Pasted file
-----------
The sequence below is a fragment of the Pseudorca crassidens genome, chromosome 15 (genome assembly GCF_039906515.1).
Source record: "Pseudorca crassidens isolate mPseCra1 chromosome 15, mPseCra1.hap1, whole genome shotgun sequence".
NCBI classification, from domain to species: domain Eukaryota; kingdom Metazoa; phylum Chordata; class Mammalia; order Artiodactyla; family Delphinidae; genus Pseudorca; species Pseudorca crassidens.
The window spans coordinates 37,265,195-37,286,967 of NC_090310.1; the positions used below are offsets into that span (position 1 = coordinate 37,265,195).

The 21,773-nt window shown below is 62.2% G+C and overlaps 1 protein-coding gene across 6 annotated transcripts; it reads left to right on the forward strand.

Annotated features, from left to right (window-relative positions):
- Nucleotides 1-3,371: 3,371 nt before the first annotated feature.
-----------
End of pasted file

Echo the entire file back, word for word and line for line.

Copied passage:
The sequence below is a fragment of the Pseudorca crassidens genome, chromosome 15 (genome assembly GCF_039906515.1).
Source record: "Pseudorca crassidens isolate mPseCra1 chromosome 15, mPseCra1.hap1, whole genome shotgun sequence".
NCBI classification, from domain to species: domain Eukaryota; kingdom Metazoa; phylum Chordata; class Mammalia; order Artiodactyla; family Delphinidae; genus Pseudorca; species Pseudorca crassidens.
The window spans coordinates 37,265,195-37,286,967 of NC_090310.1; the positions used below are offsets into that span (position 1 = coordinate 37,265,195).

The 21,773-nt window shown below is 62.2% G+C and overlaps 1 protein-coding gene across 6 annotated transcripts; it reads left to right on the forward strand.

Annotated features, from left to right (window-relative positions):
- Nucleotides 1-3,371: 3,371 nt before the first annotated feature.